England return to World Cup semis with 2-0 win over Sweden

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Jordan Pickford collected his first shutout of the 2018 World Cup in England’s 2-0 win over Sweden on Saturday (photo credit: FIFA.com/Getty Images)

England 2-Sweden 0

On paper this had the makings of a tense afternoon for both teams. Sweden have impressed at this World Cup with 3 wins, their only loss being the last minute Toni Kroos free-kick. Most worryingly for England, a team that has struggled to create chances in the tournament, Sweden have kept a clean sheet in all three of their wins. In this post-Zlatan Sweden, the team is aware of their limitations on the attacking front, and so have achieved success through organization and solid defence. They give teams no space in the middle forcing you out wide, only to create a blockade in the 18-yard box. This was the side that knocked out Italy in qualifying, and had gained a reputation for sucking the life out of games, like the football equivalent of a Dementor in Harry Potter. England were favorites, but there was no denying Sweden had the ability to crush their dreams.

It was a jittery start to the game. England players seemed relaxed ahead of kick-off, but perhaps the blow of the referees whistle was an abrupt reminder of what was on the line. There were wayward passes from both teams, and neither managed to get a grip on the game. On 13 minutes Victor Claesson had an open shot at goal from 35 yards but his shot sailed over Jordan Pickford’s goal. Slowly England began to gain their composure. Raheem Sterling, who had his best game of the tournament, broke forward on the counter, and teed the ball for Harry Kane who scuffed his shot wide.

It was not a surprise that the goal came from a set-piece. Knowing England’s threat from corners, Sweden would have been furious to give a way a cheap corner and paid the price. England’s movement in the box shook up the Sweden the defense, who left Harry Maguire open. At time it feels like the ball is a magnet to Maguire’s head, and he buried the ball emphatically into the corner from Ashley Young’s cross.

England could, and possibly should, have doubled their lead. Raheem Sterling’s movement had befuddled the usually stable Swedish defense for much of the half, and he ran onto to a perfect past from Henderson, but unfortunately Sterling’s finishing let him down.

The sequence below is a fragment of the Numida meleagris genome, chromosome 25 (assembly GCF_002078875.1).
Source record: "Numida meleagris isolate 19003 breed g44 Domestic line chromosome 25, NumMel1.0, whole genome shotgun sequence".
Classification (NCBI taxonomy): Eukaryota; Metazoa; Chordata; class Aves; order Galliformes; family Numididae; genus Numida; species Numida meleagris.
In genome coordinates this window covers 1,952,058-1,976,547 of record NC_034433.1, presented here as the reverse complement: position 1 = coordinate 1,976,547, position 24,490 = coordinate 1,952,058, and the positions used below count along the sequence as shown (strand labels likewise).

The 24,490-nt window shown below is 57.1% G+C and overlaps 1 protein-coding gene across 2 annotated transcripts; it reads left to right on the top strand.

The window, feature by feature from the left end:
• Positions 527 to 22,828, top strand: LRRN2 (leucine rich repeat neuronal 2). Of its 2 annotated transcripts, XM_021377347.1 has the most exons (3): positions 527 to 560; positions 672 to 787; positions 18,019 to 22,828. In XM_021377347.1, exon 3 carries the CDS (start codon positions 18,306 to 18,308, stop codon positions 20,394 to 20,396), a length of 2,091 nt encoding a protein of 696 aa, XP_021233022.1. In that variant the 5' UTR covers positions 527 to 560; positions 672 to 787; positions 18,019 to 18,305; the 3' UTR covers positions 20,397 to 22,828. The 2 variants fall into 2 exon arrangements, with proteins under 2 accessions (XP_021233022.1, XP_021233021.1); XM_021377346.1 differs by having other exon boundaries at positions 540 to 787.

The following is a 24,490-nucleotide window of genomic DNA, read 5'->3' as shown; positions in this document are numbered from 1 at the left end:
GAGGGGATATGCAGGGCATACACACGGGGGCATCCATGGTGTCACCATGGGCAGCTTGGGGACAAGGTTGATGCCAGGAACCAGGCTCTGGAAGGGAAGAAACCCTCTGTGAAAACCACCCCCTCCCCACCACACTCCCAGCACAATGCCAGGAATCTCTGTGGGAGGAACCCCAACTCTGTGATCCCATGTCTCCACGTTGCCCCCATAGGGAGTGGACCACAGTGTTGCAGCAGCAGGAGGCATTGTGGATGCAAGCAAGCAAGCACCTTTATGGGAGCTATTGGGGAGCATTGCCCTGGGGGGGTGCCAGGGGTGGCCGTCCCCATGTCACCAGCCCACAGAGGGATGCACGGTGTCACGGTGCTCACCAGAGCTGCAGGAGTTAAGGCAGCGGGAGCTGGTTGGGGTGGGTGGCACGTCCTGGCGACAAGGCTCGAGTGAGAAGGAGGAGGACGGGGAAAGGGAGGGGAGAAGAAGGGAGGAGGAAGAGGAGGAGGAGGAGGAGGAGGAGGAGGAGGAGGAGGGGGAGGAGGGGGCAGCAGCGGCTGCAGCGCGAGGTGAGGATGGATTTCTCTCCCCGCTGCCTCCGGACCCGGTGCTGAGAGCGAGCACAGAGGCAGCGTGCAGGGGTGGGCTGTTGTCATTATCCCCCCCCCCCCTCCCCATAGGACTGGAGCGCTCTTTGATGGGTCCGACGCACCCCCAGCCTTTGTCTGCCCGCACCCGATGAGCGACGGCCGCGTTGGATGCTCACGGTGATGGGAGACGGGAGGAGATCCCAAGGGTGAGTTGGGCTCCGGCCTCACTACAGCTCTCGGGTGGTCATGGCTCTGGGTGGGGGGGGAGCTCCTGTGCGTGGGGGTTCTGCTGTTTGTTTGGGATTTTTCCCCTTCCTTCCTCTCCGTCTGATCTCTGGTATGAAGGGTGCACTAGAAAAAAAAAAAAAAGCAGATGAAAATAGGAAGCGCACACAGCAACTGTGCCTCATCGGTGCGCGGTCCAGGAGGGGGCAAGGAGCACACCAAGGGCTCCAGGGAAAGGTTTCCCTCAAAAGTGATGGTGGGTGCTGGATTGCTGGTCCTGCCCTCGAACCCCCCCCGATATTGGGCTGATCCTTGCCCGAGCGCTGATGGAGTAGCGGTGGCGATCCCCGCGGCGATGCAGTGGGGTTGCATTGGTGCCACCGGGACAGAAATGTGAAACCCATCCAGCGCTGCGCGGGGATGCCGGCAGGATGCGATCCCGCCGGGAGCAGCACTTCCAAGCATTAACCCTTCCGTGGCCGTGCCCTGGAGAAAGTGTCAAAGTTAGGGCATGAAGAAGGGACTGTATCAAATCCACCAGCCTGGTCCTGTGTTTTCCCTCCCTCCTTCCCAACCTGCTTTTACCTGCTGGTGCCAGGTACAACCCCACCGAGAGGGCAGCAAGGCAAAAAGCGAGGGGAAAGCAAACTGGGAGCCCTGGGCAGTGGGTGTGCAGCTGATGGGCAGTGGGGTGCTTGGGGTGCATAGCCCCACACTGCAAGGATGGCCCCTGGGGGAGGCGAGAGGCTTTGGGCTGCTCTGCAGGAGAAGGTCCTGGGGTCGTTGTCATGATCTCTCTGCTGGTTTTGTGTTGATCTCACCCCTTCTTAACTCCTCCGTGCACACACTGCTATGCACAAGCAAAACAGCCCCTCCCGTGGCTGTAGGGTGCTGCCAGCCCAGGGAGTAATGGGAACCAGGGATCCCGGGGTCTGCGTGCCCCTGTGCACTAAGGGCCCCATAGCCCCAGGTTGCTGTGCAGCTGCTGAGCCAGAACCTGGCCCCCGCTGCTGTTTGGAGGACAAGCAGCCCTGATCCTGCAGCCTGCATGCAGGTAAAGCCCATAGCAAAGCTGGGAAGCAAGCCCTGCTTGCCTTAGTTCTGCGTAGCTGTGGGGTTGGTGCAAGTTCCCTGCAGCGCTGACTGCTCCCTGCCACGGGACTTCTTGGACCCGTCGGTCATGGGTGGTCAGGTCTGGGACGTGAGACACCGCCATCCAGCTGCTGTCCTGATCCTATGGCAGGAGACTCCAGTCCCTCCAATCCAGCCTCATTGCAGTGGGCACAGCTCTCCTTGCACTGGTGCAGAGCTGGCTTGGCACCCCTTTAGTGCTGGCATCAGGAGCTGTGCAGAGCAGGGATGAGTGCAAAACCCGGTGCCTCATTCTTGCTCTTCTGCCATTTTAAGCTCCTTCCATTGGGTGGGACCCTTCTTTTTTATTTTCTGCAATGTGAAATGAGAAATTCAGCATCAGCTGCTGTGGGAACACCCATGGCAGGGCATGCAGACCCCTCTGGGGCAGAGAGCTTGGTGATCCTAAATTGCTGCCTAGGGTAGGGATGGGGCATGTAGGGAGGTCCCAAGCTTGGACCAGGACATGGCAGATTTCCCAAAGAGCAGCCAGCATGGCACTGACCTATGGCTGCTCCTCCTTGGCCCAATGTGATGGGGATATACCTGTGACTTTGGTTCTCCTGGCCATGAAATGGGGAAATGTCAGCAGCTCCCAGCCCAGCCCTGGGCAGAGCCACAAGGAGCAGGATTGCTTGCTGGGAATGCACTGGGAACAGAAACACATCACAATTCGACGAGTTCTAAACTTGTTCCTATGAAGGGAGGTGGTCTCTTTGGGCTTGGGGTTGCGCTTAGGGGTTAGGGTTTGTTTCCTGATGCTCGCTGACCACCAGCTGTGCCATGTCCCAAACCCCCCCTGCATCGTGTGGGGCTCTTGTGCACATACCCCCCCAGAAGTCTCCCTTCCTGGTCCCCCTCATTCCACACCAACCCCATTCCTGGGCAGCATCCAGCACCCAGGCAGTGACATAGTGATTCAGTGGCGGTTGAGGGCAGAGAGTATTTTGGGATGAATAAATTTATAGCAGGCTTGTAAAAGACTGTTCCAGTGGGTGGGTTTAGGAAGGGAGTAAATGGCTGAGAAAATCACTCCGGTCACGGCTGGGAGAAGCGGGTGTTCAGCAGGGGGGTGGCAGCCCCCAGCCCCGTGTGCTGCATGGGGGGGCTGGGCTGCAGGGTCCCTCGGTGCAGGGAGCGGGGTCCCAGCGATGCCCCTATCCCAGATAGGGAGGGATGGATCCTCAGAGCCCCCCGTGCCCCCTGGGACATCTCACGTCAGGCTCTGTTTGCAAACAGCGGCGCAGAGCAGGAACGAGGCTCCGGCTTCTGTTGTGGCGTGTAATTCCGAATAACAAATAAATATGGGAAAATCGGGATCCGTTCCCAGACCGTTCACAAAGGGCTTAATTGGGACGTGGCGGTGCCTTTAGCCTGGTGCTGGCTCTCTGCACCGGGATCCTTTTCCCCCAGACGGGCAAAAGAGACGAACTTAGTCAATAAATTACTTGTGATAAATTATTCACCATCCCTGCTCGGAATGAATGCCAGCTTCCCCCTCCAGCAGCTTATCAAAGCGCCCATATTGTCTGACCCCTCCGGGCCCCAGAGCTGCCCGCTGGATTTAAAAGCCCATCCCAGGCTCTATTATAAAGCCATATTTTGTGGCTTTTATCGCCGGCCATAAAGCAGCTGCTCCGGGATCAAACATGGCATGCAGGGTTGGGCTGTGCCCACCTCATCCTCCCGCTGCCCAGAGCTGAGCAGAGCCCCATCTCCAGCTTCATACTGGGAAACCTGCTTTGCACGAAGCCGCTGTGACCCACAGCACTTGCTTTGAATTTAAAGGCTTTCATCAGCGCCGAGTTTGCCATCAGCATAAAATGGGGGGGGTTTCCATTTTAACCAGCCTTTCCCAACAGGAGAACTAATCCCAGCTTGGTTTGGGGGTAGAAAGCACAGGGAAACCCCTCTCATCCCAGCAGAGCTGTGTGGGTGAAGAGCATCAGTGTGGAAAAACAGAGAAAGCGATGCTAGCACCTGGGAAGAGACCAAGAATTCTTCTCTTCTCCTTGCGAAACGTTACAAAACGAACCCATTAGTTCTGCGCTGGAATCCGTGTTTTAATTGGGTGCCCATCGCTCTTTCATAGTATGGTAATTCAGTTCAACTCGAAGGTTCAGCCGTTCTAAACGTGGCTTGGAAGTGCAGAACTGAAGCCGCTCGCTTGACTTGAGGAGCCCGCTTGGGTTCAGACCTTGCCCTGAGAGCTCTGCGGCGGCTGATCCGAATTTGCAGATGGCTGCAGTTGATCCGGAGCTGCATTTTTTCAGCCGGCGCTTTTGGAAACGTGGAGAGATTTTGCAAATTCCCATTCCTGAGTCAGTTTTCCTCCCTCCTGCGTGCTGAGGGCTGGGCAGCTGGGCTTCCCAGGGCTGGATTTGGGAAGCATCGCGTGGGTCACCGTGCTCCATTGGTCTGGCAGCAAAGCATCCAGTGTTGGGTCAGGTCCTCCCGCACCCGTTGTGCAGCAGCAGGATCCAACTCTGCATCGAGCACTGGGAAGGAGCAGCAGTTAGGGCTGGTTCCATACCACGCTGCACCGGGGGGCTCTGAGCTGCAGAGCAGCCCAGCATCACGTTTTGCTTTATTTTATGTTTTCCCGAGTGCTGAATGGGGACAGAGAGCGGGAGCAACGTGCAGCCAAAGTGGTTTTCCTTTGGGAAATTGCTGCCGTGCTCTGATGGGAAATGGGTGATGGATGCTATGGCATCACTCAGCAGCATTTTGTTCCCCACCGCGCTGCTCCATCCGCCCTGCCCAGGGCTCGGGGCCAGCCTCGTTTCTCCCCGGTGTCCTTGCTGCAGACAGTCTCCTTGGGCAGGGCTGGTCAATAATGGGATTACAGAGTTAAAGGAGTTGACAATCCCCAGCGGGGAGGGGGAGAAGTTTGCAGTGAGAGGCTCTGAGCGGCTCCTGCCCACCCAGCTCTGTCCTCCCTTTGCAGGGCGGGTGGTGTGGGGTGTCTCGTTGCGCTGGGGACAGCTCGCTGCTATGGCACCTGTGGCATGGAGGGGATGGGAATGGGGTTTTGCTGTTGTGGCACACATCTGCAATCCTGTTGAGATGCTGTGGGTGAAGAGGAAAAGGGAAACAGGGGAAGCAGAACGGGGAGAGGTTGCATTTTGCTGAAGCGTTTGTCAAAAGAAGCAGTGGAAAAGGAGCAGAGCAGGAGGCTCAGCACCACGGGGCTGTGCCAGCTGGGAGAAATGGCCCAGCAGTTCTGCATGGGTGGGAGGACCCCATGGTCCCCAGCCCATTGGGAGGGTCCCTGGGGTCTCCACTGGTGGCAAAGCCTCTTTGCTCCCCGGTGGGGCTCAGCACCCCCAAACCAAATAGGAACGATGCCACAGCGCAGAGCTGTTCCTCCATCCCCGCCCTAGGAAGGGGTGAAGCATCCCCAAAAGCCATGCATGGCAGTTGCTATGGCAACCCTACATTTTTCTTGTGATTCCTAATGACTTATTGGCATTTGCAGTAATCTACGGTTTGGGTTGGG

Sweden were better in the second half and nearly leveled soon after the restart. Marcus Berg directed a header which seemed destined for the bottom corner, but Jordan Pickford pulled off an astonishing save to keep England’s lead. It meant that England would always need that second goal to calm nerves and just before the hour. A cross from Sterling looped over the defense to Alli to head home and double the lead.

England still had to see the game off. Pickford made two more good saves to keep his first clean-sheet of the tournament. But England ran the clock down effectively and ensured they booked their place with little fuss. It was the most impressive performance an England team has put out for many years. Considering a win would mean that England men’s team would reach the World Cup semi-finals for only the second time (the women’s team achieved this in 2015), the game felt more like a qualification game than a quarter final.

Sweden were ultimately beat by a better team but they can hold their heads high. Manager Janne Andersson said after their win against Switzerland that “Football is a team sport and this team really personifies that.” Whereas so many nations like Argentina, Germany and Spain failed before them, Sweden showed that if you turn up and play as a team then you can achieve success.

Southgate has instilled a similar belief in his men. England are a team of players doing their job in a system that is working and it has cultivated a culture of togetherness and confidence in each other. England teams of the past have been crippled under the expectation of fans back home. This time the fans are signing “It’s Coming Home” but rather than put pressure on this group, it is galvanizing them. The players are even tweeting about it.

There is a synergy between the fans and the players that is impossible to manufacture. Perhaps in the past the England team knew that if they failed they would be slammed by the fans, and so the fear of making mistakes turned to into a self-fulfilling prophecy. This team knows that even if they don’t actually manage to “Bring Football Home” and win the World Cup they will still be treated like heroes. This is a team liberated from the past, so they are just enjoying the ride while they’re on it.

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